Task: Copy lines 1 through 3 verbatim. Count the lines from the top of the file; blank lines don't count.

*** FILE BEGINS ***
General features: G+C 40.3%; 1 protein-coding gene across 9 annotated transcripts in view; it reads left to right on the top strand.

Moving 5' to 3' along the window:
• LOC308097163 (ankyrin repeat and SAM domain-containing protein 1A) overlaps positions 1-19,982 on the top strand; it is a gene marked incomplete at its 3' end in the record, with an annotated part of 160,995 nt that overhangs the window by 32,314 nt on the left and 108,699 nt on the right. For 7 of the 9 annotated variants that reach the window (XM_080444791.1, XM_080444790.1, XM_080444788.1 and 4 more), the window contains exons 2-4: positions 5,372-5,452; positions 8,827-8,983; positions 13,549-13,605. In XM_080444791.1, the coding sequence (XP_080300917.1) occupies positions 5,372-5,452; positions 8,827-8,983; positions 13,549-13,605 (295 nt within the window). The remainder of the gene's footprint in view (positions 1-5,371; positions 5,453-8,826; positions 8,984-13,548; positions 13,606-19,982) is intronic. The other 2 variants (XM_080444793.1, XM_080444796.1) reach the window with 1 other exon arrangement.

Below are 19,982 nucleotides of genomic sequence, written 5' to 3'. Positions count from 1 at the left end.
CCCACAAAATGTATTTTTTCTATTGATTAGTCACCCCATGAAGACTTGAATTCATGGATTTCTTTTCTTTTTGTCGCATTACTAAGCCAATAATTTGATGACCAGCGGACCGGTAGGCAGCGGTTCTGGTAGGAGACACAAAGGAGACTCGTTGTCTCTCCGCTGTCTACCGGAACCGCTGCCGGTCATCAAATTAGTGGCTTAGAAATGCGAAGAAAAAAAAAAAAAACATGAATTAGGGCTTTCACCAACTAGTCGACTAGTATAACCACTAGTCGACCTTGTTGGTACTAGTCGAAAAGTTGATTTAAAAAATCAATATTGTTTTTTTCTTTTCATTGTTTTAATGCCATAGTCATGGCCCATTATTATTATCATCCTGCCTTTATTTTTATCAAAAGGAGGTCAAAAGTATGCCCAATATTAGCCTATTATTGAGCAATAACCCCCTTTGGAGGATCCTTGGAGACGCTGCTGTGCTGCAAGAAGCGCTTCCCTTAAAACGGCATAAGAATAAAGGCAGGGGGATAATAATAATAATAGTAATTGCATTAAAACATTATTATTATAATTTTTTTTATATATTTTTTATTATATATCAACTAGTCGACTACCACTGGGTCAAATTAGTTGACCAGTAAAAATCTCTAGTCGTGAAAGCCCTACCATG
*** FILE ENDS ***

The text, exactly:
General features: G+C 40.3%; 1 protein-coding gene across 9 annotated transcripts in view; it reads left to right on the top strand.

Moving 5' to 3' along the window:
• LOC308097163 (ankyrin repeat and SAM domain-containing protein 1A) overlaps positions 1-19,982 on the top strand; it is a gene marked incomplete at its 3' end in the record, with an annotated part of 160,995 nt that overhangs the window by 32,314 nt on the left and 108,699 nt on the right. For 7 of the 9 annotated variants that reach the window (XM_080444791.1, XM_080444790.1, XM_080444788.1 and 4 more), the window contains exons 2-4: positions 5,372-5,452; positions 8,827-8,983; positions 13,549-13,605. In XM_080444791.1, the coding sequence (XP_080300917.1) occupies positions 5,372-5,452; positions 8,827-8,983; positions 13,549-13,605 (295 nt within the window). The remainder of the gene's footprint in view (positions 1-5,371; positions 5,453-8,826; positions 8,984-13,548; positions 13,606-19,982) is intronic. The other 2 variants (XM_080444793.1, XM_080444796.1) reach the window with 1 other exon arrangement.